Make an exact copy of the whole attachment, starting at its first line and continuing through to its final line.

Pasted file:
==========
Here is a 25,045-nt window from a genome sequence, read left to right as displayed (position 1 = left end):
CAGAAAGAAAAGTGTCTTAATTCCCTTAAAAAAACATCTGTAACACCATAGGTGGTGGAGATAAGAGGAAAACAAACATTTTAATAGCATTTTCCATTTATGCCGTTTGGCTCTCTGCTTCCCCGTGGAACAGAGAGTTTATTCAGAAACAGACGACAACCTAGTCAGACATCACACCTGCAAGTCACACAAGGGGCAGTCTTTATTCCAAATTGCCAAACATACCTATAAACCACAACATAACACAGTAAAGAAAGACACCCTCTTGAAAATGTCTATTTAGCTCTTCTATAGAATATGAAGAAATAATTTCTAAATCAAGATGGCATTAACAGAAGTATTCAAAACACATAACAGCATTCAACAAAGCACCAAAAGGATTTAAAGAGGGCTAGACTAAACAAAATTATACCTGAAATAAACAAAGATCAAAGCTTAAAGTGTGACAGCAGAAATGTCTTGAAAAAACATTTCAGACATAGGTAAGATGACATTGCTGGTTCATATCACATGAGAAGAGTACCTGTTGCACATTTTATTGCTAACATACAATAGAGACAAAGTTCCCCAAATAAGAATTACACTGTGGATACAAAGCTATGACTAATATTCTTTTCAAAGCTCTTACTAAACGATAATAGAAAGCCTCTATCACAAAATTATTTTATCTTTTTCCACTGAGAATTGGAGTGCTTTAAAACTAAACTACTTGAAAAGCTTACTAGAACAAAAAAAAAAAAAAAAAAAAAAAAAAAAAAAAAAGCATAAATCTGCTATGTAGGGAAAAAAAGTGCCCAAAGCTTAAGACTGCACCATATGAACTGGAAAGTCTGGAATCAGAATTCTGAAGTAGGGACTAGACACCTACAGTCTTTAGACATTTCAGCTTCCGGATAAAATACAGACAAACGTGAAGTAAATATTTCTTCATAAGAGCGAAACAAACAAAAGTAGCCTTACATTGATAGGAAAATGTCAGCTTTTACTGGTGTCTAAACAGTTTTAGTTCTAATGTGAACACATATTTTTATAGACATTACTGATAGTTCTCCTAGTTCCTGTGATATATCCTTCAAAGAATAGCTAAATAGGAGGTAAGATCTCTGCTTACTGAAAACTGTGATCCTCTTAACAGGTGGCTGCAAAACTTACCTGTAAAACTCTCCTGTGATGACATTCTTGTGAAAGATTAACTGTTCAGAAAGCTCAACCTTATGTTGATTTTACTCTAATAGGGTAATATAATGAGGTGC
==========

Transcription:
Here is a 25,045-nt window from a genome sequence, read left to right as displayed (position 1 = left end):
CAGAAAGAAAAGTGTCTTAATTCCCTTAAAAAAACATCTGTAACACCATAGGTGGTGGAGATAAGAGGAAAACAAACATTTTAATAGCATTTTCCATTTATGCCGTTTGGCTCTCTGCTTCCCCGTGGAACAGAGAGTTTATTCAGAAACAGACGACAACCTAGTCAGACATCACACCTGCAAGTCACACAAGGGGCAGTCTTTATTCCAAATTGCCAAACATACCTATAAACCACAACATAACACAGTAAAGAAAGACACCCTCTTGAAAATGTCTATTTAGCTCTTCTATAGAATATGAAGAAATAATTTCTAAATCAAGATGGCATTAACAGAAGTATTCAAAACACATAACAGCATTCAACAAAGCACCAAAAGGATTTAAAGAGGGCTAGACTAAACAAAATTATACCTGAAATAAACAAAGATCAAAGCTTAAAGTGTGACAGCAGAAATGTCTTGAAAAAACATTTCAGACATAGGTAAGATGACATTGCTGGTTCATATCACATGAGAAGAGTACCTGTTGCACATTTTATTGCTAACATACAATAGAGACAAAGTTCCCCAAATAAGAATTACACTGTGGATACAAAGCTATGACTAATATTCTTTTCAAAGCTCTTACTAAACGATAATAGAAAGCCTCTATCACAAAATTATTTTATCTTTTTCCACTGAGAATTGGAGTGCTTTAAAACTAAACTACTTGAAAAGCTTACTAGAACAAAAAAAAAAAAAAAAAAAAAAAAAAAAAAAAAAGCATAAATCTGCTATGTAGGGAAAAAAAGTGCCCAAAGCTTAAGACTGCACCATATGAACTGGAAAGTCTGGAATCAGAATTCTGAAGTAGGGACTAGACACCTACAGTCTTTAGACATTTCAGCTTCCGGATAAAATACAGACAAACGTGAAGTAAATATTTCTTCATAAGAGCGAAACAAACAAAAGTAGCCTTACATTGATAGGAAAATGTCAGCTTTTACTGGTGTCTAAACAGTTTTAGTTCTAATGTGAACACATATTTTTATAGACATTACTGATAGTTCTCCTAGTTCCTGTGATATATCCTTCAAAGAATAGCTAAATAGGAGGTAAGATCTCTGCTTACTGAAAACTGTGATCCTCTTAACAGGTGGCTGCAAAACTTACCTGTAAAACTCTCCTGTGATGACATTCTTGTGAAAGATTAACTGTTCAGAAAGCTCAACCTTATGTTGATTTTACTCTAATAGGGTAATATAATGAGGTGC